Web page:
A report published this month by a lab at the University of Wisconsin found 36 percent of 43,000 students attending two- and four-year colleges who were surveyed in 20 states had trouble getting enough to eat, threatening the academic success that’s key to overcoming poverty.
Out of one side of their do-good mouths, a college education is a treasure beyond measure. But out the other side it is a treasure left in the shade by the student-debt trove that stands, I believe, at something like $1.3 TRILLION. Someone holds that debt and makes a good living from it ... though not those who have been horn-swoggled into a "college education." Donald Trump is the perfect president for a land in which ignorance assures comfort and income and a lack of shame.

Tuesday, April 17, 2018

Trump hawks U.S. arms

WASHINGTON (Reuters) - In a telephone call with the emir of Kuwait in January, U.S. President Donald Trump pressed the Gulf monarch to move forward on a $10 billion fighter jet deal that had been stalled for more than a year.
Trump was acting on behalf of Boeing Co (BA.N), America’s second-largest defense contractor, which had become frustrated that a long-delayed sale critical to its military aircraft division was going nowhere, several people familiar with the matter said.
With this Oval Office intervention, the details of which have not been previously reported, Trump did something unusual for a U.S. president – he personally helped to close a major arms deal. In private phone calls and public appearances with world leaders, Trump has gone further than any of his predecessors to act as a salesman for the U.S. defense industry, analysts said.
We may not have any new jobs or improved health care or upgraded infrastructure, but America has got guns to spare... selling the country out one fragment at a time.

arrest the woman?

In general, men are stronger than women, based on muscle mass. There is nothing biased about it unless someone wants to rail at Mother Nature.

And yet in "domestic disturbances" police officers are sometimes forced to sort out, the person arrested, if any, is more likely (a broad-brush guess) to be the man.

This disparity was brought to my attention this morning by my younger son's close friend/wife-wannabe who is a nurse who works the graveyard shift at a local jail. This morning, when she came home from work, she told me she had examined a fellow who was somehow injured and under arrest. Referring to the injury, the nurse asked the guards where the woman (and wound-inflicter?) was being held. Well, she hadn't been arrested, the guards said, though the wound suggested someone had inflicted it.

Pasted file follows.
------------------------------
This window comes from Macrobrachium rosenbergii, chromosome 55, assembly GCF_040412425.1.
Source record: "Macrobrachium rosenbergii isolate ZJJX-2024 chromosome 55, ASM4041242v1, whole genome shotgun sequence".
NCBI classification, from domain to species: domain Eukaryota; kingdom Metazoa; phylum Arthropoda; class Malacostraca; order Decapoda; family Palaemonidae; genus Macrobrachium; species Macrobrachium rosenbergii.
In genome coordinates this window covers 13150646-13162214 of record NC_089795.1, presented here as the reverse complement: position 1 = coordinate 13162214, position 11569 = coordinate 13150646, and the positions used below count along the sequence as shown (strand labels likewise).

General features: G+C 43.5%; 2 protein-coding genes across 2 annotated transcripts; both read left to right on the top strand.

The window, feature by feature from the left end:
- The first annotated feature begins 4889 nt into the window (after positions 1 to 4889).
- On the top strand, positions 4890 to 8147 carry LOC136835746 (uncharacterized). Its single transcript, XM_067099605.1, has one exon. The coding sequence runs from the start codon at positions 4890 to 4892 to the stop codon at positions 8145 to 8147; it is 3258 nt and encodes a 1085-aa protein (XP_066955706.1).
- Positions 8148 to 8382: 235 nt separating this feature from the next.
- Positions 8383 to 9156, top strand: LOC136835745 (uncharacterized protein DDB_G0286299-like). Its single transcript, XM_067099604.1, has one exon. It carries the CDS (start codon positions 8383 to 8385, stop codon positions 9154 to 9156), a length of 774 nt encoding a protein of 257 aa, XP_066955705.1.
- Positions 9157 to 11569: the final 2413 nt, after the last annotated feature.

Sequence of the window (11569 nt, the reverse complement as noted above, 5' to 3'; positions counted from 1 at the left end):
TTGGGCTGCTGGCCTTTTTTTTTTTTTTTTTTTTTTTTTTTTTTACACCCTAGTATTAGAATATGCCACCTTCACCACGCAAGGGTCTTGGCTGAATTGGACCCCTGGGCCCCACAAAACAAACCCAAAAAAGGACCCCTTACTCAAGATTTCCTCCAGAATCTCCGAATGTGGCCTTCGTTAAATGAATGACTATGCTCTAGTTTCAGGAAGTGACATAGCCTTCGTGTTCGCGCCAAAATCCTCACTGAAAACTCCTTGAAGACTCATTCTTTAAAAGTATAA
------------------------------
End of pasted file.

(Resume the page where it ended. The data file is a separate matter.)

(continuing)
And it makes you wonder why, if so, women are not likewise arrested in domestic disturbances. Surely some of them, however few, must have a capacity and willingness to swing a frying pan. But perhaps it is the assumption that if a fight is in progress, the man is the guilty party.

Just something to wonder about.

astrology, hagiography

Is it true or is it just whimsy?

Everyone has a personal hagiography lying lazy in the background of this life. It's not especially heavy, but it is insistent. It morphs on command. It whispers. It has, if it can be said, a determining and determined demeanor such that, post mortem, others might look and quantify the one who was and write with an assurance that is unwarranted but consoling.

Were anyone to look back on my life and incorporate it into some unwarranted conclusion, I guess I would be pleased if the assessor were to begin (though beginnings and endings are dubious at best) with astrology. I am a lover of whimsy and stories and astrology has a beckoning flavor.

And hence: In the East and its astrology, I am a dragon. An imperial dragon as my hagiography imagines it -- one with five talons per foot instead of the less august four. Nobody fucks with dragons since dragons are simply not to be fucked with. And that's hagiography, isn't it? -- a world in which doubt and frailty are swept aside in the dragon's backwash? Dragons rule in a world of whimsy and a world of stories. They are easy and fierce and confident to such an extent that they require no confidence. And yet dragons are light as air -- flimsy as all beginnings; delightful and reassuring ... man, can dragons swoop and soar and own the moment! And simultaneously thin as the wetness of water. It's just a story for this moment. A bit of hagiography lurking and insisting, silly and sane.